Trans marathon runner Cal Calamia has secured an exemption from the US Anti-Doping Agency (USADA) to compete in nonbinary divisions while taking testosterone. According to the Washington Post, this is believed to be the first time such an exemption has been made for nonbinary categories. “This approval represents a turning point in conversations about trans athletes,” Calamia said.
“To have this approval means I’m allowed to be part of this conversation without being sidelined.”
At 27 years old, Calamia is both a high school cross-country coach and avid marathoner based in San Francisco. After advocating for the inclusion of a nonbinary division in the San Francisco Marathon, they became its very first winner last year.
Months later in July, Calamia received an email from the USADA warning they were at risk of sanctions for testosterone use. In order to continue competing in USA Track & Field (USATF) sanctioned events as nonbinary, they would need to apply for a therapeutic use exemption (TUE).
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The email stunned Calamia—particularly, the contradiction of including nonbinary athletes while disqualifying them for gender-affirming care. Additionally, when they went through with the TUE application, they found it unnecessarily invasive. It included only two options for gender—male or female—which Calamia left blank. And in order to establish a gender dysphoria diagnosis, it required a complete medical history, including psychological records. In contrast, applicants who take testosterone for other reasons, such as hypogonadism or low testosterone, are not asked to provide their psychological history.
Calamia chose not to comply with requests they felt were clear examples of “overstepping.” And although the USADA instructed them to refrain from competing while their application was pending, they ran in the nonbinary division of the Philadelphia Distance Run, clocking their personal best time.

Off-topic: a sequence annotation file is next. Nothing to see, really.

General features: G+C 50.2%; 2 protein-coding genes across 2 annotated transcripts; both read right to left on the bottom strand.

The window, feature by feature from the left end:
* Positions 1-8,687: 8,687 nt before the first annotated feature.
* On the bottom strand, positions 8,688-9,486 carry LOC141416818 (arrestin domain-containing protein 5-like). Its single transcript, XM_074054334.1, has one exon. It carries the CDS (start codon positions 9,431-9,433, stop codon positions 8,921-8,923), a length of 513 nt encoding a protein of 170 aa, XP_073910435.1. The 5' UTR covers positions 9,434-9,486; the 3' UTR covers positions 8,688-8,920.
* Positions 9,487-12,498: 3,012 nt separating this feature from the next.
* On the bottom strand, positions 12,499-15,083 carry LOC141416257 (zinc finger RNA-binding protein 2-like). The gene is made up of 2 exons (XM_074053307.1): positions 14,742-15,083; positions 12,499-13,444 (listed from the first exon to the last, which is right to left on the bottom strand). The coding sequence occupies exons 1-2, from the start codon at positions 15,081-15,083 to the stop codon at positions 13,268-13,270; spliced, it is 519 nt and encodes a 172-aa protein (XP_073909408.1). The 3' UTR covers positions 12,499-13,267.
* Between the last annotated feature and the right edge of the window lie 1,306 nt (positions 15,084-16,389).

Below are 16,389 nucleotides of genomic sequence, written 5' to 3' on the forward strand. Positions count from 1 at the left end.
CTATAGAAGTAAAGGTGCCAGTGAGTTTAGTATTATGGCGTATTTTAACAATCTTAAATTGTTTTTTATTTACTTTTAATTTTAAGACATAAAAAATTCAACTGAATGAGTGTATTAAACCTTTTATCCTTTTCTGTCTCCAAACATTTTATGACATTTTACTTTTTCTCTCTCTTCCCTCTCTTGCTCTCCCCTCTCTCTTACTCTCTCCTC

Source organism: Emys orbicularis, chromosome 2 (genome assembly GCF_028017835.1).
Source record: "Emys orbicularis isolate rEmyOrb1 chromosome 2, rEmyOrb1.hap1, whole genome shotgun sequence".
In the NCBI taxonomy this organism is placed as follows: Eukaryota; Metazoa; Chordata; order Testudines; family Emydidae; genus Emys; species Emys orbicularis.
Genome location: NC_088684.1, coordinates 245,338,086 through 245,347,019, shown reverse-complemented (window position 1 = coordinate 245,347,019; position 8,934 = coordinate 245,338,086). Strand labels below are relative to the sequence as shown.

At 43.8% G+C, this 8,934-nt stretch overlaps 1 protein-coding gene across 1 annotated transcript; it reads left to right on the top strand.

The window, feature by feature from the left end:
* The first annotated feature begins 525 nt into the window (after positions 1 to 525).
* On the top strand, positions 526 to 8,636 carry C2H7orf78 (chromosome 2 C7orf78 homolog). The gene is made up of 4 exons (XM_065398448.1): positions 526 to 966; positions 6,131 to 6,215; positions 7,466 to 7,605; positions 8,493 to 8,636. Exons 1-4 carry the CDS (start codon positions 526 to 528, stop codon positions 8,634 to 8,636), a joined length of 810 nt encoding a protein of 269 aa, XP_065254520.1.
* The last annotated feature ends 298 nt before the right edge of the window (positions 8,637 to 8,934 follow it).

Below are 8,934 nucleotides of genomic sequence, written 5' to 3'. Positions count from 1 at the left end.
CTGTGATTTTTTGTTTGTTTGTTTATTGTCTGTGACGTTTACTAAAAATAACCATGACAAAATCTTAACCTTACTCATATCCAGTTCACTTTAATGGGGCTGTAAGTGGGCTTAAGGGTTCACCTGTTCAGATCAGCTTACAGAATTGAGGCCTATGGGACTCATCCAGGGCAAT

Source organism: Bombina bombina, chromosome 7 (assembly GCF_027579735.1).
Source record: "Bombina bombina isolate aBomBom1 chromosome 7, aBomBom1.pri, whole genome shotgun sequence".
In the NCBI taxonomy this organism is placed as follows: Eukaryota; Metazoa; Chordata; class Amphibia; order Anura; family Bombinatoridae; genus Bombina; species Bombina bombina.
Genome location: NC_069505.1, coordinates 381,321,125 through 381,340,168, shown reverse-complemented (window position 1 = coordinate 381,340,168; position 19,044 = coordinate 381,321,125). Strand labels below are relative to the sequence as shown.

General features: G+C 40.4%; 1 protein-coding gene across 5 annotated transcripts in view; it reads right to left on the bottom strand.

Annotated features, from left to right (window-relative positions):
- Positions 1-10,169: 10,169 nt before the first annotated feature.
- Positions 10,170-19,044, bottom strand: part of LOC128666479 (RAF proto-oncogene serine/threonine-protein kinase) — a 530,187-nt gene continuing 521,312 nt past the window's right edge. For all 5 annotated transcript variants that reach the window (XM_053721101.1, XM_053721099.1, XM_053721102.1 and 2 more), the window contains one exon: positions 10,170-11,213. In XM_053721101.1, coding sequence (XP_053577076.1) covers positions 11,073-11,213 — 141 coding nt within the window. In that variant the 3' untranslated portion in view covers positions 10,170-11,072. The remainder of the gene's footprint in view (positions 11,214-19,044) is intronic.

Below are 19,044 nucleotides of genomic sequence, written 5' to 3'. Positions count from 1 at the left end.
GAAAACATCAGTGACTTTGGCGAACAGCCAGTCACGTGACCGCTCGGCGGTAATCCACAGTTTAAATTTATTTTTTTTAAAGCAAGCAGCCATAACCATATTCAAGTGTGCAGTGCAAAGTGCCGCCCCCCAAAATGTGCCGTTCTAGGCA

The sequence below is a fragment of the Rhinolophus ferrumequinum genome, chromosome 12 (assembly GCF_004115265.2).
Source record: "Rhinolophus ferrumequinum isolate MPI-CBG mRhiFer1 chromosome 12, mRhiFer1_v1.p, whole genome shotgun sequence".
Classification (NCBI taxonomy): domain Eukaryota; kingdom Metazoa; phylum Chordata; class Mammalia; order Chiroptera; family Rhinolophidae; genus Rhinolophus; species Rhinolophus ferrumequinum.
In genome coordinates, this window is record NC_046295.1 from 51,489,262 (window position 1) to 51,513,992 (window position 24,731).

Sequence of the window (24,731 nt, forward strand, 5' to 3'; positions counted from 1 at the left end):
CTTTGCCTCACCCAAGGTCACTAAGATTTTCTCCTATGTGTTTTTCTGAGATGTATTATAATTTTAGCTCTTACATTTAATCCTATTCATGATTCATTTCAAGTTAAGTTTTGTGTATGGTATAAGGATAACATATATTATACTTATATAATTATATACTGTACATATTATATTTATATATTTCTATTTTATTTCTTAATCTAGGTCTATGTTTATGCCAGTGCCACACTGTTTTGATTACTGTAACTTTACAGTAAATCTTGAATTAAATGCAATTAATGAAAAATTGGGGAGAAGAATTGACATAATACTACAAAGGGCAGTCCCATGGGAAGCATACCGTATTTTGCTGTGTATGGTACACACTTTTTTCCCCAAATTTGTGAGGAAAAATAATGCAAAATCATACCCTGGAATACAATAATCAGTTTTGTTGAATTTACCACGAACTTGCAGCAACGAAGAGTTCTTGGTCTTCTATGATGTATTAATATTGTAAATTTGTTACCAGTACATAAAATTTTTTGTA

“I realized I’m a runner, and I’m trans, and I’m not doing anything wrong,” they explained. “I’m going to keep doing what I’m doing. Whatever the consequences of that may be, those consequences will ultimately expose a deeper issue that we can then work to fix.”
In the end, Calamia received confirmation this week that their TUE application was approved. They are now cleared for testosterone use while competing in male, nonbinary, and open categories at USATF-sanctioned events. While the TUE is good for the next ten years, back-dated from June 2022, Calamia is still required to monitor testosterone levels every six months.
“Now that this conversation has been opened up and the TUE has been approved, there’s an exponential amount more space for other people to follow my lead in this process and have that opportunity to transition and be themselves and still be able to do their sport,” Calamia said.
But while they’ve made it through the process themself, the next step—Calamia explained—is to have a sitdown with USADA officials and discuss ways to make the process less invasive for those who come next.
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